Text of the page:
Monopolies hail North American 'partnership'
HALIFAX (16 April 2005) -- REPRESENTATIVES of the monopolies in Canada and the United States are strongly backing the March 23rd summit between Prime Minister Martin, US President Bush and Mexican President Fox, the executive decree on North American partnership and the plans to hold regular summits.
Nancy Hughes Anthony, president of the Canadian Chamber of Commerce, said the partnership decree is "a very positive step in moving forward on key economic and trade issues that will ensure a more competitive and prosperous North America."
The ubiquitous CEO of all the CEOs, Thomas d'Aquino, head of the Canadian Council of Chief Executives, was bubbling over in his enthusiasm saying the partnership agreement is a "quantum leap forward for the continent, one that will improve the safety and economic well-being of Canadians and of our neighbours in North America."
A spokesperson for the US empire-builders, Nelson W. Cunningham, writing in the Houston Chronicle demanded that the summits be concretized as regular yearly affairs: "Same Time, Next Year: Let's Make Summit Annual Event -- Move Would Help Keep North America Competitive."
Cunningham is part of the inner circle of the US governing system. He is managing partner of the international advisory firm Kissinger McLarty Associates. He was special adviser for the Western Hemisphere to President Bill Clinton, and is a member of a Council on Foreign Relations task force on North America whose report is expected later this spring.
Cunningham is particularly concerned with forging a United States of North American Monopolies to compete with the other large blocs and extend the US Empire. He sees a North American fortress, where the monopolies can rely on the abundant raw materials from Mexico and Canada, especially energy, and the power of a technologically advanced US military to smash and overwhelm the competition.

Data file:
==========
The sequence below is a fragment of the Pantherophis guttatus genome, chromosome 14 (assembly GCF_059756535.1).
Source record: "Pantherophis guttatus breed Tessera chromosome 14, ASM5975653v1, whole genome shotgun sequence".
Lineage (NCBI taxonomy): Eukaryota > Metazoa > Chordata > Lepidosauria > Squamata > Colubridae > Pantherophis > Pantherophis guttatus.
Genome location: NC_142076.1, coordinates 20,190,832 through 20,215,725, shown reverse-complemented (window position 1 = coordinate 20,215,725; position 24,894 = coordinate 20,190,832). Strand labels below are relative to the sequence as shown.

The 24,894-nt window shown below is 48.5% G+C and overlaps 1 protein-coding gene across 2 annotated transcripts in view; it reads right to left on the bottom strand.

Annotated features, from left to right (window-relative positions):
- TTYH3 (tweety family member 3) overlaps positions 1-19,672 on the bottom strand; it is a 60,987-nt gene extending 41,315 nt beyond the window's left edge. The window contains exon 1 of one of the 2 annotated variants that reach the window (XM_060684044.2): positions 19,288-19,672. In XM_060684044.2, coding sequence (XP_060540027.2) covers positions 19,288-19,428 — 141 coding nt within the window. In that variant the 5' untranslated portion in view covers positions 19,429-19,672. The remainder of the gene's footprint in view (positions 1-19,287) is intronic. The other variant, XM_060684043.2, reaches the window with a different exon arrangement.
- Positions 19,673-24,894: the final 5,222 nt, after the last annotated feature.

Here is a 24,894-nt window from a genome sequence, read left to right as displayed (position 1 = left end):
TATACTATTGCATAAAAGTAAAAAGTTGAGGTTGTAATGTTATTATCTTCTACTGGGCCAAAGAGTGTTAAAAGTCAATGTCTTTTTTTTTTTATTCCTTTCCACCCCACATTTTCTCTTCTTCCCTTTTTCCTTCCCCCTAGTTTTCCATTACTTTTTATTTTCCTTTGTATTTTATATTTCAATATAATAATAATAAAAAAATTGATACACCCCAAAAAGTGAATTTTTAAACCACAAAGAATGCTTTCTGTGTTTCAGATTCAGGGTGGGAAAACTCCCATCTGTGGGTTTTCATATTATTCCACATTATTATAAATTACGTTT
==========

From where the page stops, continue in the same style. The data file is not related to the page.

Cunningham writes in the Houston Chronicle:
"The European Union has grown from 15 to 25 nations, bringing 450 million people into the world's largest marketplace. China has emerged as a regional and global economic powerhouse and is using its new might to forge closer political ties with neighbours in Asia. And in South America, giant Brazil is carefully herding countries together into alliances that could dominate global trade in precious commodities.... How can we keep North America competitive in a world of increased regional blocs? Make this North American summit an annual event.... Summits drive national and international agendas -- nothing concentrates a policy-maker's mind more than ensuring his president or prime minister comes away from meetings with positive press and meaningful results....
"The venerable G7/G8 summits of industrialized nations have served an equally important function since 1975, ensuring that the world's economic powers carefully coordinate on financial and political matters. Not too subtly, these summits also announce to the world that there is in fact a club of seven nations that are the world's economic powers....
"Experience shows that yearly summits best create the structures and public awareness to actually get things done....
"The three nations of North America share a great deal more than geography. Their 430 million citizens are becoming increasingly intertwined by ties of commerce, culture and community, helping to drive $2 billion in trade across our shared borders every day. What all three nations need now is a regional economy that can prosper in an evermore competitive world.... Only a sustained trilateral effort can deliver real gains.
"Citizens of the United States, Mexico and Canada need to view their neighbours ... as partners in an increasingly cut-throat global economy. Seeing their leaders standing together year after year, talking about North America as a region of common interests and cooperative efforts, and discussing substantive policy proposals ... is a key step."
Mexican President Vincente Fox echoed his enthusiasm for fortress North America: "We are talking about a partnership; that is the key word. All of us have a sense of urgency. We want to make North America the most competitive area in the world."
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